Date of Award

2004

Degree Type

Thesis

Degree Name

Bachelor of Arts Honours

School

School of Language and Literature

Faculty

Faculty of Community Services, Education and Social Sciences

First Advisor

Dr Susan Ash

Abstract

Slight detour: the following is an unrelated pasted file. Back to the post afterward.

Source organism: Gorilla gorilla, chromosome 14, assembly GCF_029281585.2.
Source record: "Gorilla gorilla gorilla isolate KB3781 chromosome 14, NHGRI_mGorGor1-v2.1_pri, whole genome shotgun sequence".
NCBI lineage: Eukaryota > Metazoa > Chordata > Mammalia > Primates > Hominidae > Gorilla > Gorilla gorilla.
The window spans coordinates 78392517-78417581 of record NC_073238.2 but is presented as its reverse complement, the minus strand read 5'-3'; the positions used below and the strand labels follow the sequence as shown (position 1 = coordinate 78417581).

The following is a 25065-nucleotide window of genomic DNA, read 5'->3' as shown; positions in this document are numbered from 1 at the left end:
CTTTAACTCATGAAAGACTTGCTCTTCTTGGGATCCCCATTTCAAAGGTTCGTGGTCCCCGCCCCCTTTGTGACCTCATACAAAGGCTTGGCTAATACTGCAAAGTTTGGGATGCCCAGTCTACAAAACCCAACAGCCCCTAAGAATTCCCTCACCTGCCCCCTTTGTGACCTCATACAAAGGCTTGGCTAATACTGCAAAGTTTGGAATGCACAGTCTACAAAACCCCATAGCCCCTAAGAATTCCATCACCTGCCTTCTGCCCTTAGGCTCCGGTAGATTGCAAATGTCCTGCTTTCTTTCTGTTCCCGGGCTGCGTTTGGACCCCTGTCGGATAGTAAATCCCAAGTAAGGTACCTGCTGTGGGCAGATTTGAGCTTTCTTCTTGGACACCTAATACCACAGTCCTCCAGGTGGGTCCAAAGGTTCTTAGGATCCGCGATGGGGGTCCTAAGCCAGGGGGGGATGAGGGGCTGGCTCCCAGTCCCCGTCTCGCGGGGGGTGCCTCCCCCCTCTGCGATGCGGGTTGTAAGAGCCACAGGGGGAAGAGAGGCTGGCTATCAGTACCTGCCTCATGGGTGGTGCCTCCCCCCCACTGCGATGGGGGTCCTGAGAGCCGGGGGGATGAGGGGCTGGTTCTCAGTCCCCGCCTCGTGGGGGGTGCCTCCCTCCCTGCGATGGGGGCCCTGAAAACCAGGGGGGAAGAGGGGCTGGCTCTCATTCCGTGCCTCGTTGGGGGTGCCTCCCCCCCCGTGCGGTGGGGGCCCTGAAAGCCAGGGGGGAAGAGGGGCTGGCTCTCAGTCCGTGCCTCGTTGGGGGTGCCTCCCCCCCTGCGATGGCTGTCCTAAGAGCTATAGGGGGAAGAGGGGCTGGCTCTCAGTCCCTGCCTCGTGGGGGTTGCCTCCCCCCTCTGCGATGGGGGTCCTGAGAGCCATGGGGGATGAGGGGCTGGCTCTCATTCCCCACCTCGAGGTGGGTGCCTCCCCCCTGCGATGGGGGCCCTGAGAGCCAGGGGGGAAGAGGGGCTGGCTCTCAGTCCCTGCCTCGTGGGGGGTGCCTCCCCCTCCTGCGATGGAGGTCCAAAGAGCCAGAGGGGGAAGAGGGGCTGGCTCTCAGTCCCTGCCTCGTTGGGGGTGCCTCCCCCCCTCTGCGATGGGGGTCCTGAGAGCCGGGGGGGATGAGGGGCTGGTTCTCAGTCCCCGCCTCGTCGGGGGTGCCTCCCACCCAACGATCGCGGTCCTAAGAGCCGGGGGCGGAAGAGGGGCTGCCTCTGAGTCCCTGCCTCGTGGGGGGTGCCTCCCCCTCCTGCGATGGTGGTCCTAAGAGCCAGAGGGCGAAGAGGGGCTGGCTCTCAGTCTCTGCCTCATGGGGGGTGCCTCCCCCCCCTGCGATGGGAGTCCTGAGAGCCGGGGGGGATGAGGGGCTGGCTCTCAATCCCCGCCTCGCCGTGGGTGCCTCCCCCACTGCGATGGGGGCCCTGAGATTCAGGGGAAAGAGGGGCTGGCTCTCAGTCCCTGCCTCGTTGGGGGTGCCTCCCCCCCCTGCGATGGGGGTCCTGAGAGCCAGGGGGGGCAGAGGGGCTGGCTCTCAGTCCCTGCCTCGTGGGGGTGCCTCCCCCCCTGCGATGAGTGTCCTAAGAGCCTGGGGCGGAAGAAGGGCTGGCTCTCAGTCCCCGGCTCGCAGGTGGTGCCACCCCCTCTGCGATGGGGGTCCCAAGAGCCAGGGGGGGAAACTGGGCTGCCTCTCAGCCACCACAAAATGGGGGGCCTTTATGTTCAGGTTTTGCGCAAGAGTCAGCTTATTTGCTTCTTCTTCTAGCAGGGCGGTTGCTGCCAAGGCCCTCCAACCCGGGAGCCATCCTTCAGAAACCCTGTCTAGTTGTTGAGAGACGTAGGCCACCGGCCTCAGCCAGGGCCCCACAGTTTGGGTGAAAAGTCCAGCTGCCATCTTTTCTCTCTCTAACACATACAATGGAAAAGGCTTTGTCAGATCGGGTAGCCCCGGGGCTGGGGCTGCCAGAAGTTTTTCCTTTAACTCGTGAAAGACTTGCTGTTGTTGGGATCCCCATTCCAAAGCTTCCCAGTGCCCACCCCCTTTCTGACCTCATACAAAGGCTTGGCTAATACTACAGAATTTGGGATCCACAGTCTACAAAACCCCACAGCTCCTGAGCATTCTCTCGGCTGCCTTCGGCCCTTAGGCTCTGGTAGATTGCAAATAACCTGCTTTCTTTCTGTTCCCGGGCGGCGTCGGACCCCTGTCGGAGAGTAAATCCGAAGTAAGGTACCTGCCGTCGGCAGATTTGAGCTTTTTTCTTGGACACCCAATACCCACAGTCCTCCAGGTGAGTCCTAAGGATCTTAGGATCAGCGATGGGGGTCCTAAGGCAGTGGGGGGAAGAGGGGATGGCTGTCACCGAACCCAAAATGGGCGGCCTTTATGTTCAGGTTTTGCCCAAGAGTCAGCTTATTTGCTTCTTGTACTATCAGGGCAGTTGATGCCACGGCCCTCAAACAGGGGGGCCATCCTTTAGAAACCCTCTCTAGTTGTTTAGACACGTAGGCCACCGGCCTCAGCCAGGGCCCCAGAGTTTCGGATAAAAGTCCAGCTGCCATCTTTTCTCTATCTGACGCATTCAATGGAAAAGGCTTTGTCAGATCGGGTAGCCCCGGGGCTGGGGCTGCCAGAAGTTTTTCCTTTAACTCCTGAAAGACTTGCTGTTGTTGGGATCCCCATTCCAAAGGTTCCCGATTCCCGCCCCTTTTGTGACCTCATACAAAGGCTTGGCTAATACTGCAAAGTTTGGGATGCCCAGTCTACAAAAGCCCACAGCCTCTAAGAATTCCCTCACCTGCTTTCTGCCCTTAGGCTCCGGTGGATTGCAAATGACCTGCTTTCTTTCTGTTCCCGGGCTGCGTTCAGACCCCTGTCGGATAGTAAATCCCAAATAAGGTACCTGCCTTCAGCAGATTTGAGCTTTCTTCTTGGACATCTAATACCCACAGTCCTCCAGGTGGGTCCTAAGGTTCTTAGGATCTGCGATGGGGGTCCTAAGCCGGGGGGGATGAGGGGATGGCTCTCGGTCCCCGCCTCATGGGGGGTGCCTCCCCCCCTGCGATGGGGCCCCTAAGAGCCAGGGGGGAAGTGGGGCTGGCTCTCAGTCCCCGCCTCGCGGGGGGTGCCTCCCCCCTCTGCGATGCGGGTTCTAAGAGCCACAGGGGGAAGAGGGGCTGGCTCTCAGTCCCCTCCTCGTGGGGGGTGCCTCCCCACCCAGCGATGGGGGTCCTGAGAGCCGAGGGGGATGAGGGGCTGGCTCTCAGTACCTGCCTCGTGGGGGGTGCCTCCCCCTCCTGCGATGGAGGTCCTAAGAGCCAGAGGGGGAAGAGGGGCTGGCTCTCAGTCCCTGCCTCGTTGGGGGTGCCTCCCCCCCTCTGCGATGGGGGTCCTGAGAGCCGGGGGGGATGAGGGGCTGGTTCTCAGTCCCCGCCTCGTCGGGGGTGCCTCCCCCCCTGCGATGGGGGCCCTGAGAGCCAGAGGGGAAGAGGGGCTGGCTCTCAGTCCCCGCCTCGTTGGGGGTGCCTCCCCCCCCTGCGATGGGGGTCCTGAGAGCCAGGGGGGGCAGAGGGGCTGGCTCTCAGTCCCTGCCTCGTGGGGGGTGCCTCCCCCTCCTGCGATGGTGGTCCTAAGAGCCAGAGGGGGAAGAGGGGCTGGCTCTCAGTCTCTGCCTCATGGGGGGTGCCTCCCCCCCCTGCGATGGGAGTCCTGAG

This thesis analyses Ursula Le Guin's interpretation of gender and genre in her Earthsea novels, A Wizarf of Earthsea (1968) and Teha1111 (1990). Examining Le Guin's assertion for the need to "re-vision" her former work with the latter, I interrogate the ways in which she attempts to "break free" from the ideologies that impose themselves upon her work. Part one explores the mode of the hero quest used in A Wizard of Earthsea and examines the significance of this in terms of "gendering" the text. Part two examines the revisioned text Tehanu and the ways in which the author challenges the discourse of the hero quest. I suggest that Le Guin's attempts to revise the universalist assumptions of her early novel through her "feminist" text are hampered by its failure to recognise itself as operating within a hegemonic and ultimately restrictive mode of thought.

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